Veterinary building of the Norwegian University of Life Sciences on the Ås/Henning Larsen campus
Text description provided by the architects. The 95,000 m2 building, located on the Ås campus of the Norwegian University of Life Sciences (NMBU), houses both research facilities and teaching space for veterinary medicine – one of the buildings most advanced veterinarians in Europe.
The desire to understand the natural world has always been at the heart of human innovation, but has acquired critical urgency as globalism accelerates the cycle between our impact on the world and the world’s impact on us. The new veterinary building at Campus Ås, officially inaugurated in autumn 2021, was designed with this cycle in mind. This is the biggest overall development ever in the university and college sector in Norway.
The Ås Campus Veterinary Building is actually eight separate but linked buildings, bringing together previously disparate resources (some of which were in Oslo, 30 km north of the main NMBU campus.) Developed for Statsbygg in cooperation with Multiconsult, Fabel Arkitekter , Link Arkitektur, and Erichsen + Horgen, the project is one of the largest and most complex construction projects ever undertaken in Norway.
A building on a mission. How do you design world-class research and learning facilities, where people and animals can coexist in a potentially infectious and dangerous environment? The Norwegian government is committed to becoming one of the leading countries in education and research on biosecurity and the spread of infectious diseases, and the new Veterinary Building at the Norwegian University of Life Sciences is designed to meet this ambition.
The project is a bridge between big and small, dangerous and safe, clinical and human, isolated and connected. Despite its vast scale, encompassing more than 2,400 rooms on the building’s 95,000 m2 floor space, the interiors of the Campus Ås Veterinary Building are almost cozy. The building rarely rises to four stories and is subdivided into eight wings which are themselves divided between the building’s two main programs: the Norwegian Veterinary Institute and the Norwegian University of Life Sciences.
The highly sensitive and even dangerous spaces that the campus houses, such as the infectious disease research labs and veterinary building surgical suites (and corresponding logistics spaces), are linked to the center, protected by a permeable barrier of a public program that surrounds the campus ‘ exterior. Students and university visitors can venture almost to the heart of the building without experiencing the risk inherent in the function of the building, it is divided into smaller modules which can be individually locked if required rather than putting the whole of installation in perpetual lock.
World-class research facility and open learning environment in one. Where you learn can have a huge effect on your ability to absorb and retain knowledge. Research in recent years (including that of Krister Jens, Henning Larsen’s PhD researcher) has shown that informal and social spaces within higher education institutions can have measurable learning and learning outcomes. innovation. The interconnected structures of the Campus Ås Veterinary Building work with this in mind: between stables, aquariums, animal clinics, hydrotherapy pools, riding arenas, BSL 3 laboratories, autopsy rooms, classrooms, offices, libraries and canteens, social spaces make space for researchers, professors, students and visiting experts to meet and learn from each other – both formally and informally.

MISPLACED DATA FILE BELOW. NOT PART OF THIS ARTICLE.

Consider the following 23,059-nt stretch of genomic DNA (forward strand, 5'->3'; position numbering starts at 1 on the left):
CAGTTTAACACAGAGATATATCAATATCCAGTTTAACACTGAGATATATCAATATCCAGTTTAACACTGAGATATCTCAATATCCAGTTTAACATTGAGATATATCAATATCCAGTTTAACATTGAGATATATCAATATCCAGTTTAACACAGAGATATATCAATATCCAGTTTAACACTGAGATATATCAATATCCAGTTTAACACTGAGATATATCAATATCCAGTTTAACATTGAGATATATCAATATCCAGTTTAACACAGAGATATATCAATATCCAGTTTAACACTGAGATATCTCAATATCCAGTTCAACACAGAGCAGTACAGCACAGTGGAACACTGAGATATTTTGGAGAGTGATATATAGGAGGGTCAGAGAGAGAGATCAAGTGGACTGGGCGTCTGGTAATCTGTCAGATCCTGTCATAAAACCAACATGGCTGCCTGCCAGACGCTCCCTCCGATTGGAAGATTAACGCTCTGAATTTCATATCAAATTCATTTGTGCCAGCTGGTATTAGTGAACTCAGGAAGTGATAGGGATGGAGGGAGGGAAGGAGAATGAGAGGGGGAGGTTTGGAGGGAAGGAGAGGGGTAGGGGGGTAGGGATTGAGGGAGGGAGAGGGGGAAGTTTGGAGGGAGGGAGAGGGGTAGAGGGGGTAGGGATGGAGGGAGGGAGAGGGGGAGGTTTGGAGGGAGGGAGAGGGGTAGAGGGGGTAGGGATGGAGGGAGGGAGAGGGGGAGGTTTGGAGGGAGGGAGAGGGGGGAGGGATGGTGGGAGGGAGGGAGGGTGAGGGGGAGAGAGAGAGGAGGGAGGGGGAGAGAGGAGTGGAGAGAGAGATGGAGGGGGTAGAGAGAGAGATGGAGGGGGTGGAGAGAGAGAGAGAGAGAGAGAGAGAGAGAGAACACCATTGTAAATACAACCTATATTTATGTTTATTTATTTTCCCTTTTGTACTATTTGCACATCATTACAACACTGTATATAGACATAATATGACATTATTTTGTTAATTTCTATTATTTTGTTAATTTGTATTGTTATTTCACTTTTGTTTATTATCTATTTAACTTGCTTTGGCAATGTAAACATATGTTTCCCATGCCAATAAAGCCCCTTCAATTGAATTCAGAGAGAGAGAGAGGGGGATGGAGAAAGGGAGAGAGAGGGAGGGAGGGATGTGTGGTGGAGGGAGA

Things are no less complex in research/clinical areas where, rather than facilitating informal meetings between people, the different spaces must be carefully separated to avoid cross-contamination. Even animals must be carefully separated, with veterinary programs divided between small and large animal clinics and further subdivided to separate healthy/injured animals from sick ones.
To fit in, to stand out. Behind the venerable original building of what was previously known as the Norwegian University of Agricultural Sciences in Ås, set in an open landscape of gently rolling hills, the long, low profile of the Ås Campus Veterinary Building allows it to s integrate into the environment of its campus while still standing. In a beautiful park with plants, flowers and open waterways is the new veterinary building, the color of which matches the antique buildings on campus.
The facade is made of more than 300,000 hand-cut bricks, each heated with coal to give them an individual shine and texture. The reddish-brown hue of the bricks also matches the surrounding structures on campus, some of which date back to the founding of the campus in 1859. Native plantings surround most of the new building and can also be found above, where sedum roofs support a thriving insect habitat.